If you have to remove the majority of the rear axles/suspension/diff., its way quicker to drop the whole assembly, but be advised that it is not easier to put in that way. You'll have to plan on putting it together one piece at a time.


Rear bumper- This one's pretty easy, but I've heard some people get stuck. There are two bolts in the trunk pan going down into it- one on each side- those are the easy ones. There are also two that screw up from the bottom, but those are also like the rear bolts of the front bumper in that they only have to be loosened.

Maxzillian:
Quote :
*When removing the rear struts, I found that the strut is just a tick too long for it to slide all the way out from the rear hub carrier when the suspension is resting on it's own.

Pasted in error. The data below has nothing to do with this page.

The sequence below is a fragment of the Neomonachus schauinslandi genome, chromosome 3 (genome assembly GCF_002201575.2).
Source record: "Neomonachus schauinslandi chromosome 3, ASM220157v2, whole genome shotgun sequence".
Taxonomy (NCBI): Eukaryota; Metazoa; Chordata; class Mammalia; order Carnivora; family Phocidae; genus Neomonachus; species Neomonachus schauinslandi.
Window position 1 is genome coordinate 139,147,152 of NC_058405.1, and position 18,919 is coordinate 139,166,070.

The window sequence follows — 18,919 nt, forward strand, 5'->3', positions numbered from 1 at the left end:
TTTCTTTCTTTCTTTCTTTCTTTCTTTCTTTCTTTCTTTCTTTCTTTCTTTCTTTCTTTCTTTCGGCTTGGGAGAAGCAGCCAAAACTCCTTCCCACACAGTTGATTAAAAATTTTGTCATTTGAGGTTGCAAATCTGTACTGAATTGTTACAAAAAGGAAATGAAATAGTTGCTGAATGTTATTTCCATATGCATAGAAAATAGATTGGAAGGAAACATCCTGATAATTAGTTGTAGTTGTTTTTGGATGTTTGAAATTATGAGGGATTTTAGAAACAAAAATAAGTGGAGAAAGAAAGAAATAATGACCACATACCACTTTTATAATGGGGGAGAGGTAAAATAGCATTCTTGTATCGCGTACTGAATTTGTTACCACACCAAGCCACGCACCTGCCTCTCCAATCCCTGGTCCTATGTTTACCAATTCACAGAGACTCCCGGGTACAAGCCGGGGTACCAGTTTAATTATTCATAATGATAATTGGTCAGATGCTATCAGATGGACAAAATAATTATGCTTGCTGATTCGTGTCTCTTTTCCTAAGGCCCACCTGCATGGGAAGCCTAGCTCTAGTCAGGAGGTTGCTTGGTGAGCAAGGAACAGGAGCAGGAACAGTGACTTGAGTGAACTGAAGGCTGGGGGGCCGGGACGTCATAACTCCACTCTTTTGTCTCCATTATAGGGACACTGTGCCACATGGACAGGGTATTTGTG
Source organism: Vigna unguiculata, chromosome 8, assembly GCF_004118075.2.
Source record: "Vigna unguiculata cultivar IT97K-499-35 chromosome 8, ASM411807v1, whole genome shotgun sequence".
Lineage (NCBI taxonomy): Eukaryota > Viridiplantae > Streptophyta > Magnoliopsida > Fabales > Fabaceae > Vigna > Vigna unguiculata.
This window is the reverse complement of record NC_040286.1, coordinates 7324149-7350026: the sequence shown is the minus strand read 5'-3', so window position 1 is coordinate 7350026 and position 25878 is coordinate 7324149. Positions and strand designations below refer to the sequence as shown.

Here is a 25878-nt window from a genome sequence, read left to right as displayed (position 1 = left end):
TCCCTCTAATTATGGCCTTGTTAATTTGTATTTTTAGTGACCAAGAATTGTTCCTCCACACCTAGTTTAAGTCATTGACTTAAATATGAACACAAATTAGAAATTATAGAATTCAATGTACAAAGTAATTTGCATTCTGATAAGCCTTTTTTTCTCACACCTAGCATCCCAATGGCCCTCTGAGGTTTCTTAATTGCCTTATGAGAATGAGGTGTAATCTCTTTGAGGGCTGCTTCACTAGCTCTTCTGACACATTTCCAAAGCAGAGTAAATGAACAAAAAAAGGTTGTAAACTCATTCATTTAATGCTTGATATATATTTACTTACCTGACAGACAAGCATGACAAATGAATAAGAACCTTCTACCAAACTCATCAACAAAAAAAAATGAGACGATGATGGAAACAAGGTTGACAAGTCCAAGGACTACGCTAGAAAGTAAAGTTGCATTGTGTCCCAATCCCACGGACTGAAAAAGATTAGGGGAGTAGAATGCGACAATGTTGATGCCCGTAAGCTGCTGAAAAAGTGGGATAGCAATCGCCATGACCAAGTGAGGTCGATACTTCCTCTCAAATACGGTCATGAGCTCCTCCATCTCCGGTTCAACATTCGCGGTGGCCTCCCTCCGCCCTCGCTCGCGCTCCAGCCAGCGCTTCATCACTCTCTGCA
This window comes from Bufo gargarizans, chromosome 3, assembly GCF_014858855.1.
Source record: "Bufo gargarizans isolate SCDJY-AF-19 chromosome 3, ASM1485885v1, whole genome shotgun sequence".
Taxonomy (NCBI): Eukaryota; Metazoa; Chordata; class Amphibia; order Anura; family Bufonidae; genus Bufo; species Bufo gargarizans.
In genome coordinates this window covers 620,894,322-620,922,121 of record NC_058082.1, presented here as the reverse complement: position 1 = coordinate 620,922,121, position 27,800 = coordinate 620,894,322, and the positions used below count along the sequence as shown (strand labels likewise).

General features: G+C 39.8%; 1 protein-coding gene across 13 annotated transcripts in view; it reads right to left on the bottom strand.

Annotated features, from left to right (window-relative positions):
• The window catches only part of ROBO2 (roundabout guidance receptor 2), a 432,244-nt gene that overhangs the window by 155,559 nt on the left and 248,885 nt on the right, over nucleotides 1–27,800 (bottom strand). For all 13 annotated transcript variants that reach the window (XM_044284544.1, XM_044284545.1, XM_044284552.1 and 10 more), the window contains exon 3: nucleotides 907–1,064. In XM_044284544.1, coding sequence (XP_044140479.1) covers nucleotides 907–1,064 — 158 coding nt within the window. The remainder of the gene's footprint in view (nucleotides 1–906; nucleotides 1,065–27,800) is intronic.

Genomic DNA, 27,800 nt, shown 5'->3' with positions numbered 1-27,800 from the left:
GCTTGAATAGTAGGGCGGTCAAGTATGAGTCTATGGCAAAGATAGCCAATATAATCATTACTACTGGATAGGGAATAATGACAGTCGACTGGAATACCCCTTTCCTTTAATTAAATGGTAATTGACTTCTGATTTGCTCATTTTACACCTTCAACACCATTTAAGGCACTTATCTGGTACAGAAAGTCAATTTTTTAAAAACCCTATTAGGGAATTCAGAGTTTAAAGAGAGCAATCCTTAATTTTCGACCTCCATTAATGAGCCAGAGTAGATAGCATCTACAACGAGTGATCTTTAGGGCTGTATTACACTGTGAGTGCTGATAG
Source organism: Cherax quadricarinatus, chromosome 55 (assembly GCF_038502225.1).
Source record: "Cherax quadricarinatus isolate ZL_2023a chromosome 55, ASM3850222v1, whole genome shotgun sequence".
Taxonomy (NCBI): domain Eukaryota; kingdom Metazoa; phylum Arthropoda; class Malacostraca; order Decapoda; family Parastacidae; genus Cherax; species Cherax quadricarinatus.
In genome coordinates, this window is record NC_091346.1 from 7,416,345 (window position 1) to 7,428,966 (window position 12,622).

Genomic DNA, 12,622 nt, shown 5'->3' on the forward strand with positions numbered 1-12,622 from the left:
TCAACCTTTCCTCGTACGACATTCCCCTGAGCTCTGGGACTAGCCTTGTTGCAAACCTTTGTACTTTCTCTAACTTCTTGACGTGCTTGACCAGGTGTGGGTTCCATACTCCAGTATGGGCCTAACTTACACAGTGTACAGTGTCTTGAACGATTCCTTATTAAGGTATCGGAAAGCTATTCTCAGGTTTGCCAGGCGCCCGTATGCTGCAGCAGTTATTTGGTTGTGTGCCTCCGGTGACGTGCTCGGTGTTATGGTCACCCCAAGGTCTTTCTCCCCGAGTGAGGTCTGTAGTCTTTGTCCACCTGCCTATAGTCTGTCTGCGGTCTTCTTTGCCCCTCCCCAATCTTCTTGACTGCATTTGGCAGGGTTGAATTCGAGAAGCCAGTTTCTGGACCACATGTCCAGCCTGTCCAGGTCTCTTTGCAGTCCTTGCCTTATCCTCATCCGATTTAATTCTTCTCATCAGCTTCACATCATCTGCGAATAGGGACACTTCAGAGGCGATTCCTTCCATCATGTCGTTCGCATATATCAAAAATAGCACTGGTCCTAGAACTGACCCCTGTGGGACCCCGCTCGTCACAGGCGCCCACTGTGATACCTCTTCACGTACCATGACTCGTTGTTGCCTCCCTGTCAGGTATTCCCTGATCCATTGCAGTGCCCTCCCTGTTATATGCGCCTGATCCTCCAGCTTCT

A simple piece of wood or a prybar wedged under the hub between it and the suspension arm with you foot on top of it does wonders for gaining that last inch of movement you need. biggrin.gif

*When installing cylinder heads, put the intake and exhaust manifolds on first. They're a royal pain to install once the head is in the car. Rolling Eyes

*If you do install an intake manifold after the head has been bolted to the block, remove the a/c pump and you'll gain a lot more room to reach those lower studs. (Helps if your system wasn't charged like mine was)

*When installing an engine, remove one bolt from the passenger's side engine mount and rotate it up. Then drop the engine in, stab the driver's side mount and secure it loosely with the nut. Then rotate the passenger's side mount into place to stab it.